“Oh! rain, please come for thy children soak themselves in their sweat and are tormented,” came a melodramatic dialog from behind.


A River of Tears by Jules Paige

It is never fun to bury a relative. Especially a good kind man who loved his wife, family and friends. But we did that yesterday. And ‘Man it’s a hot one’ was on everyone’s mind. Even under the shade of the funerary tent, which thankfully had cloth covers on the metal folding chairs. After taps, and the flag was folded the service continued. Thankfully I was sitting while I sweltered.

Lady or a gent, sweat was pouring out of your body. And was attracting gnats. Only the dead found comfort, that’s because they didn’t breath.


Climate Changes by Mercy.James.

She twisted and turned in her own skin, the heat and humidity considered a sin. Hell’s fires burning out of control, no relief in sight for days, as foretold.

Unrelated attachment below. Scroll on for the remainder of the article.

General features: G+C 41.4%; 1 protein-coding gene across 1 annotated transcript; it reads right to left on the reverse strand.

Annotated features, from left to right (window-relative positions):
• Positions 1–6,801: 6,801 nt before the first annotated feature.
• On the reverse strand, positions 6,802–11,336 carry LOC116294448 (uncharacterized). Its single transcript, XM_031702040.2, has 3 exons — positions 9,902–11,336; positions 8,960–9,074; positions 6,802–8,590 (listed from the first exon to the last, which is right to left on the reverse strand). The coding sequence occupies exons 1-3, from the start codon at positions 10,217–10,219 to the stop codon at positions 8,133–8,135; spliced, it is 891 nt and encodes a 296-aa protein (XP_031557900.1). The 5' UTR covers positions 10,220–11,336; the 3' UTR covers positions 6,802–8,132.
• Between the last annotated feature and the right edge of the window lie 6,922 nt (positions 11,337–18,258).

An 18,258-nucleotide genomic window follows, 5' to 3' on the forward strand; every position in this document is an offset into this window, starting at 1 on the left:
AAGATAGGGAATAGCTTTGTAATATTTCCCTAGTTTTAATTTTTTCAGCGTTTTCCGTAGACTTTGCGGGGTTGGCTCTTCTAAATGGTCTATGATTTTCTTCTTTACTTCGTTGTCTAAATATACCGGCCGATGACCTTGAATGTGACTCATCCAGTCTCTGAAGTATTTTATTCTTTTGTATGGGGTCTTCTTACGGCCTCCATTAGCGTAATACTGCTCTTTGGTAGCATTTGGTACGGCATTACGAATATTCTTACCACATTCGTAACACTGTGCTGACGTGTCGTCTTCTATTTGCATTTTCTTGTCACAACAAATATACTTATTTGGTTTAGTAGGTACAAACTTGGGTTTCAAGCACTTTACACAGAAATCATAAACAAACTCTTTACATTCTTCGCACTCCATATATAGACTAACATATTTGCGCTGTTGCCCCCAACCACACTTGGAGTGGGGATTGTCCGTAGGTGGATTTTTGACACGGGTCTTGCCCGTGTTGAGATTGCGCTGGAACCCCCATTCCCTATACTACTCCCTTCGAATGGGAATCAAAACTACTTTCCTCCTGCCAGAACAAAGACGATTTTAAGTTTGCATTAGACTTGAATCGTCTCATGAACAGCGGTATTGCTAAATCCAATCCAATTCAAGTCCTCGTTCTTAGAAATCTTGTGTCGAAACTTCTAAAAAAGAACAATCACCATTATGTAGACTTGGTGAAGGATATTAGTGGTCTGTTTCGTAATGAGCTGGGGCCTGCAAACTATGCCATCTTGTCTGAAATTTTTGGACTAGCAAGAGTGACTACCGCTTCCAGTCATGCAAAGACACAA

Deliverance by rains – storms brewing on the horizon, welcomed relief, for this was a form of dying – pressures building in body’s barometer – “Man, it’s a hot one.”

“Climate change is false notion” sounded in her brain, fueling her pain, anger raging.

A sudden flash, a thunderous roar – the rains soaked down – the heat no more.

She ran outside – stripped and free – and danced wildly amid the wilderness – with welcomed glee.


Hot Stuff by Sherri Matthews

“It’s already noon, let’s go.” Knocked back by air so hot it felt like a blast from a furnace, Jules slammed the motel door shut.

“Man, it’s a hot one out there.”

“What d’ya expect stupid? Vegas isn’t exactly by the sea is it? We’re in the middle of a freakin’ desert.”

“Well, I wanna have some fun. C’mon, the Casino’s air conditioned, right?”

The afternoon scorched on as Gus and Jules staggered from one Casino to the next.

The lobster was cheap, the Tom Collins free and The Chapel of Love was only a short, hot walk away.


The Devil’s Contract by AJ Prince

As his time grew near, I waited patiently. Nothing had changed in the last ten years; aside from his growing bank account and hairline.